16.9 million euros. With such a giant gift from the National Postcode Lottery, nature conservationists could now wish for a better start to a cross-border rescue plan in Africa.
The Kavango Zambezi nature reserve is one of the absolute gems of southern Africa. Spread over five countries, with an area of 519,912 km2, Kavango Zambezi (KAZA) comprises a wealth of nature. With the largest inland river delta in the world, the Okavango Delta, and the famous Victoria Waterfalls. With the largest population of African elephants and other endangered species, including the lion, the cheetah, and the wild dog.
But Kavango Zambezi is in danger of being lost due to climate change and human mismanagement. Rivers, the lifelines for the area, are already struggling with declining water levels as a result of climate change. Plans to build dams could be the death blow to the area.
To prevent this, various parties are joining forces for a remarkable initiative: a cross-border nature protection plan. The five countries involved – Botswana, Namibia, Angola, Zambia, and Zimbabwe – will collaborate with three Dutch organizations representing the World Wildlife Fund (WWF), Peace Parks Foundation, and African Parks. The initiative is, therefore, also a massive job in organizational terms.
“That is quite a chore, but we continue to build on existing knowledge and contacts. With the other organizations, we are a binder in the project, we have also been working well with the local population for years,” says Kirsten Schuijt, according to Dutch news media. According to the director of the World Wildlife Fund, Kavango Zambezi is ‘one of the most beautiful places in Africa’. “It has both wetlands and plains with many animals. The largest herds of elephants are walking there.”
The beauty and importance of the nature reserve is also the reason for the Postcode Lottery to appeal to the Dream Fund. We don’t want to stand idly by as this unique nature reserve slowly collapses, people can no longer support animals and are powerless,” says Margriet Schreuders, head of Charity. “It is great thanks to the participants with this special contribution of 16.9 million, and we can help realize this dream in which the three organizations are joining forces.”
WWF director Schuijt is ‘incredibly proud’ of the cross-border project. “Thanks to the fantastic contribution from the Dream Fund of the National Postcode Lottery, we are now working with the population on a nature reserve where they and elephants and other wild animals can flourish.”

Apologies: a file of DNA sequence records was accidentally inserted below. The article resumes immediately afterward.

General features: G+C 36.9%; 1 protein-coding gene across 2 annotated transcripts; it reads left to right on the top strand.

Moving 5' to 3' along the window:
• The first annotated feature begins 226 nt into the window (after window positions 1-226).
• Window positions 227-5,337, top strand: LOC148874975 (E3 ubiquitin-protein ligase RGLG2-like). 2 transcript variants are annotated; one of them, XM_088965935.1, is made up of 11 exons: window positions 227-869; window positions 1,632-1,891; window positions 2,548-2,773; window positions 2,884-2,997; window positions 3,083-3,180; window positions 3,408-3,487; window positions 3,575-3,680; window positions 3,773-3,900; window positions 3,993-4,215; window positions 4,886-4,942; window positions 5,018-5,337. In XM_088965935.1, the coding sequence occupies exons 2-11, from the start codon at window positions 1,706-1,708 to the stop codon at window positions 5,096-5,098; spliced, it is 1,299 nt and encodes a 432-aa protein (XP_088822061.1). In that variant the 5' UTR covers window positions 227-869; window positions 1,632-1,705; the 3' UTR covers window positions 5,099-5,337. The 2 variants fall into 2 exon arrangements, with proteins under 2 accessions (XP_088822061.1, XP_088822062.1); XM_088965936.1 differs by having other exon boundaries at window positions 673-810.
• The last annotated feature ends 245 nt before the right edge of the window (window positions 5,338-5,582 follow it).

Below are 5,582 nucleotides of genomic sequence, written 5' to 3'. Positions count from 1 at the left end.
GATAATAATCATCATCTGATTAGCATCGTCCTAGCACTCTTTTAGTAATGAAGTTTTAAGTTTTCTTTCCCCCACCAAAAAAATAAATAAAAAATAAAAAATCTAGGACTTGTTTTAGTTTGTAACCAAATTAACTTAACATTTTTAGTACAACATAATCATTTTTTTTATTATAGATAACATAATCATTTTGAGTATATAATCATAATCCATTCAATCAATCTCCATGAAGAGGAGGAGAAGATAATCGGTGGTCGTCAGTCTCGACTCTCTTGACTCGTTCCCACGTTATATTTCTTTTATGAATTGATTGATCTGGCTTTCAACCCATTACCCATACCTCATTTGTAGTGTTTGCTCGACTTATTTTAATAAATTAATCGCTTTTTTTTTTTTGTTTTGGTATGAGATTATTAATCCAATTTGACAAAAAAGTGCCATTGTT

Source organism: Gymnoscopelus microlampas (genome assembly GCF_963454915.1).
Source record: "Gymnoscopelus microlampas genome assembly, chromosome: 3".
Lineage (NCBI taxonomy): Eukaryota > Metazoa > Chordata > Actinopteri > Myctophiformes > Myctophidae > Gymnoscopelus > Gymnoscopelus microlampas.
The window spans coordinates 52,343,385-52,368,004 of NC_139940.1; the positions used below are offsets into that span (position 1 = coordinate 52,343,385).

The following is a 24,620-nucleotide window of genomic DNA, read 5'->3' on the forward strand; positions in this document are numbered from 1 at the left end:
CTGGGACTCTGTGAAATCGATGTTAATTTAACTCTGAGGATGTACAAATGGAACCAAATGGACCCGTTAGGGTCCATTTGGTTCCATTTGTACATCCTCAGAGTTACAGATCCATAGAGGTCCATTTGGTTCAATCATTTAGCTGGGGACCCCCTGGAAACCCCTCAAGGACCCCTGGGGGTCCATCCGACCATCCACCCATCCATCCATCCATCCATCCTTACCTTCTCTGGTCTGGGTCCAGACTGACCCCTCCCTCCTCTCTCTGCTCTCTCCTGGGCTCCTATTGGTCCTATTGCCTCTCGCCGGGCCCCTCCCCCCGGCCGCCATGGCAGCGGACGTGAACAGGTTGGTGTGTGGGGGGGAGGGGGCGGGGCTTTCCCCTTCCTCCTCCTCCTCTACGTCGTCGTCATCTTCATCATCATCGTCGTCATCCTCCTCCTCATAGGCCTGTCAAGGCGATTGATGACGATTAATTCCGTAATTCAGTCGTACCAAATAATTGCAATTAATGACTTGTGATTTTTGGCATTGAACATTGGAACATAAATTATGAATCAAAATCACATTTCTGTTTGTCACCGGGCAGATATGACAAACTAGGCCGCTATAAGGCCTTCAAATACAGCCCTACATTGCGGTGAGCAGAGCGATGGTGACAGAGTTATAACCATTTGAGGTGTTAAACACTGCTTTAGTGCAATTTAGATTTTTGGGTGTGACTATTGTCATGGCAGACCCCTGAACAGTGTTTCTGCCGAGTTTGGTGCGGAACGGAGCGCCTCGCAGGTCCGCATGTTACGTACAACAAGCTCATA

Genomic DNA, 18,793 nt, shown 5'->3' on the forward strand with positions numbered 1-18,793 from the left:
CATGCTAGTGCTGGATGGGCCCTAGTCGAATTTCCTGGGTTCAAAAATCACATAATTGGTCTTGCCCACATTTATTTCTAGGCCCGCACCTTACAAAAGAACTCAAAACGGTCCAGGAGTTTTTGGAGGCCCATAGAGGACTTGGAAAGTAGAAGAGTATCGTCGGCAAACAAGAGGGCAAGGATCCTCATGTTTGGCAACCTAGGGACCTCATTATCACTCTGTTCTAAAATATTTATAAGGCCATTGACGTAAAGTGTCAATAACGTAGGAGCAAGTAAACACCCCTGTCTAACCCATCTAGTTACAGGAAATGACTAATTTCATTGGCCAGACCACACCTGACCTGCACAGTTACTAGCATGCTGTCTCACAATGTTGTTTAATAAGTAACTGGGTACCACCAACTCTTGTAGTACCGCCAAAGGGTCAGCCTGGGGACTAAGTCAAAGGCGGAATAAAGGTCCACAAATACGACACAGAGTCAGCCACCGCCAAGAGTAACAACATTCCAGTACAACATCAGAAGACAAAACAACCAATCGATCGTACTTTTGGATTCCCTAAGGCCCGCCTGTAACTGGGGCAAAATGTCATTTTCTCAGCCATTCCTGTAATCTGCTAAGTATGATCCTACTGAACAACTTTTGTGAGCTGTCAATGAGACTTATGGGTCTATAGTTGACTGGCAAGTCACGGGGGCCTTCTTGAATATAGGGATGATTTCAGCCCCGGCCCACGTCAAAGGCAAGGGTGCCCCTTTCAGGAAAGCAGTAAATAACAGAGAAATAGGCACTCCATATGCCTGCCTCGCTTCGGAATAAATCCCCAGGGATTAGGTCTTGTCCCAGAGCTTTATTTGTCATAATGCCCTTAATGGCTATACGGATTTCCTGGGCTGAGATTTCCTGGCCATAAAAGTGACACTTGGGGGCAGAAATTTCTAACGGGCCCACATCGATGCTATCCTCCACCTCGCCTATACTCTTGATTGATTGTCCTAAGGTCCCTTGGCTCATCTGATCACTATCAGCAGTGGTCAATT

Good cooperation is also necessary because the bar is set high. The objectives do not lie: protection of the Kwando river to guarantee the supply of freshwater and to prevent dehydration, making agriculture sustainable to avoid the depletion of natural resources and protection of nature parks, and that happens in different ways. In this way, isolated parks are connected so those wild animals can move safely to other nutrient-rich areas in the event of drought. Moreover, there are plans on the table for better infrastructure and approach to poaching. This also provides jobs and income from tourism.
Will the interests of nature conservation do not scour with the benefits of the economy? Too many tourists can cause too much pressure. The participating countries are also guided by economic growth. “Angola already has dams in the Kwando River, and there are plans to build more. We are now conducting conversations to do this differently. To get construction plans off the table with alternative sources of energy,” says Schuijt. “And if there are more dams, where is the best place to put them? The inland river delta must not suffer. That is the heart of the nature reserve.”
The director of WWF recognizes the dangers of tourism. “Of course you have to be careful that tourism becomes too big and turns against you. Mass tourism is out of the question. But tourism is a good source of income for the local population,”’ adds Schuijt.
Peter Fearnhead, director of African Parks, insists that the opportunities for nature protection and a better standard of living for the people in the KAZA region are grasped. “An important part of this is the distribution of the elephants across the area. It is now unbalanced and causes many problems. As soon as a number of nature reserves offer a safer environment, elephants will spread better, and new jobs and income can be created for the population,” Fearnhead said.
According to Werner Myburgh, director of the Peace Parks Foundation, there must be new safe places for elephants and other endangered animals in Angola and Zambia within five years. To this end, research is being conducted into the best routes between parks. “Ultimately, there will be a rich African landscape full of nature, itinerant animals, and more prosperity for the population,” says Myburgh.
The ambitious KAZA project undoubtedly tastes more. The experience gained by the organizations can also be used for cross-border protection of other endangered places in Africa. “Think of the nature reserves in Central Africa, an even more complicated, extremely restless area. But first, let’s get this job done”, says Schuijt.